Oscar Mayer To Eliminate Gestation Crates From Supplier Chain By 2022

Oscar Mayer To Eliminate Gestation Crates From Supplier Chain By 2022

Gestation crates are an unfortunate practice among pork producers.  They’re small cages that keep pigs basically immobile.  So small are they that pregnant sows are completely unable to move.  That’s a sad existence for any animal.  There’s been a movement of late for states to ban the practice (most recently my old home state of Rhode Island) and producers to phase out suppliers using them.Oscar Mayer To Eliminate Gestation Crates From Supplier Chain By 2022

Oscar Mayer, a Kraft Foods brand, has joined the ranks of several other major food companies, pledging to source its pork from suppliers that don’t use the cruel crates.  Their timeline isn’t exactly blistering but given the logistics of large supply chains we’d venture to say any improvement on this score is a good one.  Over the next 10 years the company will phase out suppliers and by 2022 they will be gestation crate-free.

“At Oscar Mayer, we believe quality meat begins with quality animal care. We are committed to finding better ways to keep animals healthy and in a safe environment while treating them with respect,” – Sydney Lindner, the Associate Director of Oscar Mayer Corporate Affairs in a press release.

The Humane Society, who has been very active working with major food companies to eliminate the crates, applauded the move.  Paul Shapiro, the Humane Society’s vice president of farm animal protection, believes that Oscar Meyer’s decision “sends a strong message to pork industry leaders who are resisting change.”

McDonald’s, Burger King, Wendy’s, Hormel, Denny’s, Safeway, and Compass Foods are among manufacturers who’ve already made similar moves, pledging to phase out suppliers who maintain the practice in similar time frames.  Kraft is the second largest food supplier in the world, so the move is not insignificant.

These 10 Companies Control Most (Well Almost) Everything You Buy

While on my little vacation in the warm and sunny climes of Las Vegas I decided it would a neat idea to throw myself off the top of the Stratosphere.  Let me explain that a bit, lest you think I have a death wish.  The Stratosphere is an 1149 foot tall tower, the 9th tallest freestanding structure in the US.  That’s tall.  In 2010 they installed a ride called SkyJump.  They harness you to an enormous cable that’s hooked to a very large spool.  You jump.  And fall.  855 feet.  It’s not quite a free-fall, the cable sees to that.  It is however, horrifying.  I have a terrible, paralyzing fear of heights.  This was an attempt to scare myself out of that. Not sure how that worked out but when’s the next time I can honestly say I jumped off a building?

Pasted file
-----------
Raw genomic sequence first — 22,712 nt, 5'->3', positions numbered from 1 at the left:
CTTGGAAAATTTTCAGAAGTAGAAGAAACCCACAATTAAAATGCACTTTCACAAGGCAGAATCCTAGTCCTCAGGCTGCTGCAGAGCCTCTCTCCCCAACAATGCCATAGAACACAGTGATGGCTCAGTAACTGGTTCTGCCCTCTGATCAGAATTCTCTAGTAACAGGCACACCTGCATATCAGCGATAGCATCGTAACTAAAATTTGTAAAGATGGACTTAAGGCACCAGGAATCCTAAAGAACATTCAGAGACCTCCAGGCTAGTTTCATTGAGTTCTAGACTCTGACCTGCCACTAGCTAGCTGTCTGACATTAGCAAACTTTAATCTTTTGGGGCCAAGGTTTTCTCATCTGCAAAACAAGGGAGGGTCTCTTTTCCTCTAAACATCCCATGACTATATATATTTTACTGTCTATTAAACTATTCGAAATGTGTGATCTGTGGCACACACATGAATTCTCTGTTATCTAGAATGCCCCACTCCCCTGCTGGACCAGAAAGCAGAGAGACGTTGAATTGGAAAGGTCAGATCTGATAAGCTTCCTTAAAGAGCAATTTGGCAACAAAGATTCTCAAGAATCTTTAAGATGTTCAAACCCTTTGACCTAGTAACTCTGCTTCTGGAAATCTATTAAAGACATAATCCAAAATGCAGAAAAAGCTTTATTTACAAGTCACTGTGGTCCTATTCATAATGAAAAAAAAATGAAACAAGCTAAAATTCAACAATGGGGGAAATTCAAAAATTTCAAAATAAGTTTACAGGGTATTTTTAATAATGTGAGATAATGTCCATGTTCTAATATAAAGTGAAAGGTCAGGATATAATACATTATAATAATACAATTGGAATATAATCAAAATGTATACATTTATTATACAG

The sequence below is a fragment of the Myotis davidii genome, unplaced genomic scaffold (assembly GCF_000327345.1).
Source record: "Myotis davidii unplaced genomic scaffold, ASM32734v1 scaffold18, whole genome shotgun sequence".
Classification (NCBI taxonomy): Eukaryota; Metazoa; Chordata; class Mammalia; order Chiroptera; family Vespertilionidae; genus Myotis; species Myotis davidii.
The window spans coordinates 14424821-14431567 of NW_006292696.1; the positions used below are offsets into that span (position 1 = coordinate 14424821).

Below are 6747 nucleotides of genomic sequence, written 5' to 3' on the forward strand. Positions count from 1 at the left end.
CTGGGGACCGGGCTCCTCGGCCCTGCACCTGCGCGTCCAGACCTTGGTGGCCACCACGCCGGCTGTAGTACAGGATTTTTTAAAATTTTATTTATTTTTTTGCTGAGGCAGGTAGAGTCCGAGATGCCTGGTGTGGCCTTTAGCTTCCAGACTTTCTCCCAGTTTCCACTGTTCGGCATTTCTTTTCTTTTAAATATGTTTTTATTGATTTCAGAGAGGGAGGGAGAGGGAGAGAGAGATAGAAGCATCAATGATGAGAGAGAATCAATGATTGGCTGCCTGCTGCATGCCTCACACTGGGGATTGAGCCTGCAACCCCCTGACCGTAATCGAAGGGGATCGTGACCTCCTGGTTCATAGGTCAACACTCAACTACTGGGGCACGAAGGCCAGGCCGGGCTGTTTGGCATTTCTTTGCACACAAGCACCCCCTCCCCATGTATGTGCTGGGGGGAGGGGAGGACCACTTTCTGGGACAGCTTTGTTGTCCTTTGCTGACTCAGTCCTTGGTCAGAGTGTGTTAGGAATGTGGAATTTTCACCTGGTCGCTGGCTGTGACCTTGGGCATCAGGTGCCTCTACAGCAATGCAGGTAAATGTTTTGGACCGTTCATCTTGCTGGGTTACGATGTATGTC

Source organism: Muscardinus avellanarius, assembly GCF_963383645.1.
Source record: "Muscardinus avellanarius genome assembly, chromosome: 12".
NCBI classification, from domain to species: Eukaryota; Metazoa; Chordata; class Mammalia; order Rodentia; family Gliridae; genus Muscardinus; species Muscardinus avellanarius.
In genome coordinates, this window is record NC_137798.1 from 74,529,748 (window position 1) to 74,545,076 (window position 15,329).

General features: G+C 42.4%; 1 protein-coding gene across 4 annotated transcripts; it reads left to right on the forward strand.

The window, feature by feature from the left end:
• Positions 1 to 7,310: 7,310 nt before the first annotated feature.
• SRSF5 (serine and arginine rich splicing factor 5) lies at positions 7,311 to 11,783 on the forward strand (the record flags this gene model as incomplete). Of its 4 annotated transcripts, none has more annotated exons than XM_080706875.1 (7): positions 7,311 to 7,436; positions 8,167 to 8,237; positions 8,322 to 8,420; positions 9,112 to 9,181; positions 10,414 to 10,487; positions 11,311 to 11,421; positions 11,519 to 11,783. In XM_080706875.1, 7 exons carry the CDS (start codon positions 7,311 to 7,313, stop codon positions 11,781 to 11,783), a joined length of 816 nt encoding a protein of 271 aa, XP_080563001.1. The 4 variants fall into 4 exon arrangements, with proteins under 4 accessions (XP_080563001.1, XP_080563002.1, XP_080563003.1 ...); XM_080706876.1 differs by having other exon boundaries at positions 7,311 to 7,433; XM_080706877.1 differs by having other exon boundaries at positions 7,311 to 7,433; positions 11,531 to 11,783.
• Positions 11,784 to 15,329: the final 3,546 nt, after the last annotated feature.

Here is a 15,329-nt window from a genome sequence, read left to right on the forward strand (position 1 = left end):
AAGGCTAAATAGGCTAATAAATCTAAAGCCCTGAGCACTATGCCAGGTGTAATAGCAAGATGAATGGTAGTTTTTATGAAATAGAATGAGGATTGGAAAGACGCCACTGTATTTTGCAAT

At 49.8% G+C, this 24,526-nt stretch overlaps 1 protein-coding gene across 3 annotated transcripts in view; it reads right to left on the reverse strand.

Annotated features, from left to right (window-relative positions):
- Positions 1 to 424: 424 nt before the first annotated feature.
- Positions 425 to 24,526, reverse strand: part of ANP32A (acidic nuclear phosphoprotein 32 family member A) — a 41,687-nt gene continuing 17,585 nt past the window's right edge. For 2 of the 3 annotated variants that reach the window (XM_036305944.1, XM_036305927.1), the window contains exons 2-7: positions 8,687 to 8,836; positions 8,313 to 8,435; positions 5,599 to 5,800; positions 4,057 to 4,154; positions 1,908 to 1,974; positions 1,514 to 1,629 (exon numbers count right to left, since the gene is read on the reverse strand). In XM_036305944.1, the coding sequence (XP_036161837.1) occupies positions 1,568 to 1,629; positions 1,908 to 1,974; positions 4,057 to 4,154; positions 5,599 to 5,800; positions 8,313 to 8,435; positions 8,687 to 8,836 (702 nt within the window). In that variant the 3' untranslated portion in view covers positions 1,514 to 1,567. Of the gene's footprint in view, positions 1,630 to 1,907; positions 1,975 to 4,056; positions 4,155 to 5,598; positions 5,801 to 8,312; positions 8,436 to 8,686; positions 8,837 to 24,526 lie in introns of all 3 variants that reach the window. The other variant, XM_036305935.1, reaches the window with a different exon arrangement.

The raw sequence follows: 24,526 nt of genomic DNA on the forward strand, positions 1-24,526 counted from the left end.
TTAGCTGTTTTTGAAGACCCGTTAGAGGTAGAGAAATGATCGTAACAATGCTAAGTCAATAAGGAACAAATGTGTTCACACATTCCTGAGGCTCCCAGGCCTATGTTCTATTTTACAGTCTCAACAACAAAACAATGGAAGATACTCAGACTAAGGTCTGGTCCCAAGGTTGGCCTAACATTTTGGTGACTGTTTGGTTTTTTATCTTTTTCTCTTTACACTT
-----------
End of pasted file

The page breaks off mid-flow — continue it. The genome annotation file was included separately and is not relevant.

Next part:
After that we wandered Freemont Street a bit and then made our way home.  On the way home we were looking for somewhere to stop for razors and Wal-Mart came into view.  We were all fairly on board that we weren’t interested in stopping there because it’s a terrible corporation.  That lead to an enormous drawn on discussion on what company owns what, who we won’t buy from – on and on.  In my searching last night I came across this infographic which nicely details ownership of brands.

A huge majority of major brands are controlled by just 10 multinationals.  A French blog Convergence Alimentaire put the infographic together.  While the information is slightly out of date (Pringles was sold to Kellogg’s in February) it’s quite eye-opening.  It’s also very nicely produced.  Check out the image below – click on the picture to get the full size version.  (We’d hope that many of you reading are buying outside the box, as it were, but some of this stuff is just impossible to avoid purchasing.)

Think that trend is limited to just food?  Nope.  Six companies control over 90 percent of media outlets.  There were 50 in 1983.  Automobile and truck manufacturers?  VW owns thirteen brands worldwide.  The rest of industry is equally tied together.  How about your money?  Mother Jones reported that 37 banks merged into four in just about two decades. While I’m sure corporations would love to expound on the virtues of economies of scale, the truth is that less competition and more of the products you buy day in and day out come from fewer and fewer sources.